California State University, Dominguez Hills
University of Wisconsin, Parkside
Soka University Japan - Transcend Art and Peace
Created: July 27, 2003
Latest Update: November 6, 2014
You will be held accountable for purposes of grading for the readings and exercises listed here. There will be no "testing." That means that you will not have to live in anxious anticipation of what we will ask and how much you will have to know. Instead, we will provide weekly discussion questions, lectures, essays, and concepts we feel that you should know as a result of having taken this course. You will assure us of that learning and receive your grade for the questions and concepts about which you choose to write and talk with us. In addition you will find detailed explanations and examples on our grading policies in the first week's reading.
* * * * *
Week 11: Week of November 9, 2014
To stay on track, you should -- 1) attend your second meeting, and 2) begin your visual project self-assessment.
You are falling behind if you have not completed the visual component of your project.
Topic: Race and Corrections
- November 7-12 - Second Meetings
- November 28th - No Class (Thanksgiving Weekend)
- December 3rd, at the beginning of class - Final Visual Project due
- December 8th - The last day of class
- Richard Delgado & Jean Stefancic. The Derrick Bell Reader. Chapters 13.
- Samuel Walker and others. The Color of Justice. -- Chapter 9.
- Documentary: "Requiem for Frank Lee Smith" (to be shown in class)
- Gordon Fellman. Rambo and the Dalai Lama. -- entire book.
Lecture related links:
- "theory, policy, practice"
- "Who's Habermas? Why Habermas?"
- W.I. Thomas "Definition of the Situation
- Those Infamous Grades and Letters of Recommendation
Concepts to be covered:
- community based corrections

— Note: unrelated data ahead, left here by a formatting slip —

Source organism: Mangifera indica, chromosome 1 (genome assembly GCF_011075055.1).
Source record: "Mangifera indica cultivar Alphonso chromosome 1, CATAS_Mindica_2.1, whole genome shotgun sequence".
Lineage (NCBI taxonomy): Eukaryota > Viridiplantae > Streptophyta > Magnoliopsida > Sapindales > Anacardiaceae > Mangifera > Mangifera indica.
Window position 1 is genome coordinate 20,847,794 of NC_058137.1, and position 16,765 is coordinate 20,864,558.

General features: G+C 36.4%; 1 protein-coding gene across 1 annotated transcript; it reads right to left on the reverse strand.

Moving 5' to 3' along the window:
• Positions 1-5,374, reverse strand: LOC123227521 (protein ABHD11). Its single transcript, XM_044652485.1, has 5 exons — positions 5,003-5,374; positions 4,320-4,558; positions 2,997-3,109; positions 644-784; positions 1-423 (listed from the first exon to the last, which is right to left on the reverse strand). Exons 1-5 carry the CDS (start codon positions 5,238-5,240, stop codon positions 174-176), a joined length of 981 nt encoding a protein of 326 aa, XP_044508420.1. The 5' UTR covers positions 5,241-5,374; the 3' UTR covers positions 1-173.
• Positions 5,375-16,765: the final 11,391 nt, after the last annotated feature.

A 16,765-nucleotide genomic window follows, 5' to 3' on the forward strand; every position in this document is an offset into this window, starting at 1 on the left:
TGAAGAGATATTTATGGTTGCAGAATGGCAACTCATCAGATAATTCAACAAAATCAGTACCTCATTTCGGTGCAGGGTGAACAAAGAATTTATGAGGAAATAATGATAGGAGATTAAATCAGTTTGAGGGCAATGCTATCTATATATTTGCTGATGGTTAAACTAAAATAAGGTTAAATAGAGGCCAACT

- prison gangs
Note: In order to answer these discussion questions, you will need to do this week's readings and view the documentary, "Requiem for Frank Lee Smith." Due: Monday, November 17th.
- From The Derrick Bell Reader , "... why is society relatively willing to grant small civil rights concessions to blacks and other minorities from time to time, but so reluctant to recognize economic rights (such as the right to food) that would benefit all the poor without regard to color? [D&S, p. 369]
- How would Fellman, Bell and Walker react to the documentary, "Requiem for Frank Lee Smith"? Why.
- What correctional policies can be created from the principles of restorative justice (based on indigenous justice principles)? Are these values more compatible with some offenses than others? More appropriate for some types of offenders than others? What would Fellman say about this issue? Why. [from Walker, p. 369]
Self-Assessment Questions for Final Visual Project: (due Wednesday, December 3rd) .
- Division of Labor-- If working in a group - a) List the names of the individuals in your group. Since midterm, what have you accomplished (e.g., visual project itself, giveaway item)? b) explain the division of labor and your individual contribution to this visual project.
- Connect Visual Project to Course Materials -- Since midterm, explain in depth, how your visual project relates to the course (e.g., the readings, the documentaries, class discussions, major concepts, theories). Discuss how your visual project relates to "theory, policy, practice".
- Self-Assessment -- Since midterm, what have you learned? Apply the 6Cs to your visual project, with special attention on competence and creativity. What is your final visual project self-assessment (provide a letter grade) ___ ? Explain why this particular grade.
Suggestions for Visual Projects:
Note: Start thinking about ideas for your visual projects. Must relate to "race, crime, law." Must be approved before starting your visual project. Cannot be something that you are doing or have done for another course. Research cannot be 100% online (i.e., google, askjeeves). Must conduct library research using scholarly works, (not the popular press -- Time Magazine, Newsweek, Sports Illustrated). You are expected to turn in a bibliography with each visual project. No term papers! Allow time to dialogue and present your visual project progress. Email me your ideas ASAP.
Course Syllabus for CRMJ/SOCA 365 "Race, Crime, Law"